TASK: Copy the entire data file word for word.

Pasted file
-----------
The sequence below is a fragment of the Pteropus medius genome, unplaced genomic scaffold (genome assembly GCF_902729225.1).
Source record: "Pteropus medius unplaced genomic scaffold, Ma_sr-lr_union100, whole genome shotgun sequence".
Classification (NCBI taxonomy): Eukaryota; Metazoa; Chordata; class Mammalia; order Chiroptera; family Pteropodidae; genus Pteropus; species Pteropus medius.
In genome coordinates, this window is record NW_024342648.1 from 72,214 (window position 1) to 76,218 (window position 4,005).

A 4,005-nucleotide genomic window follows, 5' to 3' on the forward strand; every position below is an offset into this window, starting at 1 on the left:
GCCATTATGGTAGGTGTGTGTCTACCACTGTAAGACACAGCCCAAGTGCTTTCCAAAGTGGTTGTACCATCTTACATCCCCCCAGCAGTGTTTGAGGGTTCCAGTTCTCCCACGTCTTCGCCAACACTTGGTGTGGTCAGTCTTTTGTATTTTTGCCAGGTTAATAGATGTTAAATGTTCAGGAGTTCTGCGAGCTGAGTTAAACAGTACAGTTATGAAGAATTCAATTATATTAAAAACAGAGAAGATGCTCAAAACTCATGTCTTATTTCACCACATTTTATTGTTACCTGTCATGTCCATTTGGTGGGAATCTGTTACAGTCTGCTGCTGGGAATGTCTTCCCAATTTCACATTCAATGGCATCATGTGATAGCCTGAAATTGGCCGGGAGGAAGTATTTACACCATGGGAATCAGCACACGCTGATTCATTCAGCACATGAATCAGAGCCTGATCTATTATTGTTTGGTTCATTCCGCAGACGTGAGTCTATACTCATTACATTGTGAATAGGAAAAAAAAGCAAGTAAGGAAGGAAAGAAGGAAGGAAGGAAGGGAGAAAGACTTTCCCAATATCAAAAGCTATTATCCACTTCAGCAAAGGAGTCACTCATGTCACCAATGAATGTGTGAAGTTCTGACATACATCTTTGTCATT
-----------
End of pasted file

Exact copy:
The sequence below is a fragment of the Pteropus medius genome, unplaced genomic scaffold (genome assembly GCF_902729225.1).
Source record: "Pteropus medius unplaced genomic scaffold, Ma_sr-lr_union100, whole genome shotgun sequence".
Classification (NCBI taxonomy): Eukaryota; Metazoa; Chordata; class Mammalia; order Chiroptera; family Pteropodidae; genus Pteropus; species Pteropus medius.
In genome coordinates, this window is record NW_024342648.1 from 72,214 (window position 1) to 76,218 (window position 4,005).

A 4,005-nucleotide genomic window follows, 5' to 3' on the forward strand; every position below is an offset into this window, starting at 1 on the left:
GCCATTATGGTAGGTGTGTGTCTACCACTGTAAGACACAGCCCAAGTGCTTTCCAAAGTGGTTGTACCATCTTACATCCCCCCAGCAGTGTTTGAGGGTTCCAGTTCTCCCACGTCTTCGCCAACACTTGGTGTGGTCAGTCTTTTGTATTTTTGCCAGGTTAATAGATGTTAAATGTTCAGGAGTTCTGCGAGCTGAGTTAAACAGTACAGTTATGAAGAATTCAATTATATTAAAAACAGAGAAGATGCTCAAAACTCATGTCTTATTTCACCACATTTTATTGTTACCTGTCATGTCCATTTGGTGGGAATCTGTTACAGTCTGCTGCTGGGAATGTCTTCCCAATTTCACATTCAATGGCATCATGTGATAGCCTGAAATTGGCCGGGAGGAAGTATTTACACCATGGGAATCAGCACACGCTGATTCATTCAGCACATGAATCAGAGCCTGATCTATTATTGTTTGGTTCATTCCGCAGACGTGAGTCTATACTCATTACATTGTGAATAGGAAAAAAAAGCAAGTAAGGAAGGAAAGAAGGAAGGAAGGAAGGGAGAAAGACTTTCCCAATATCAAAAGCTATTATCCACTTCAGCAAAGGAGTCACTCATGTCACCAATGAATGTGTGAAGTTCTGACATACATCTTTGTCATT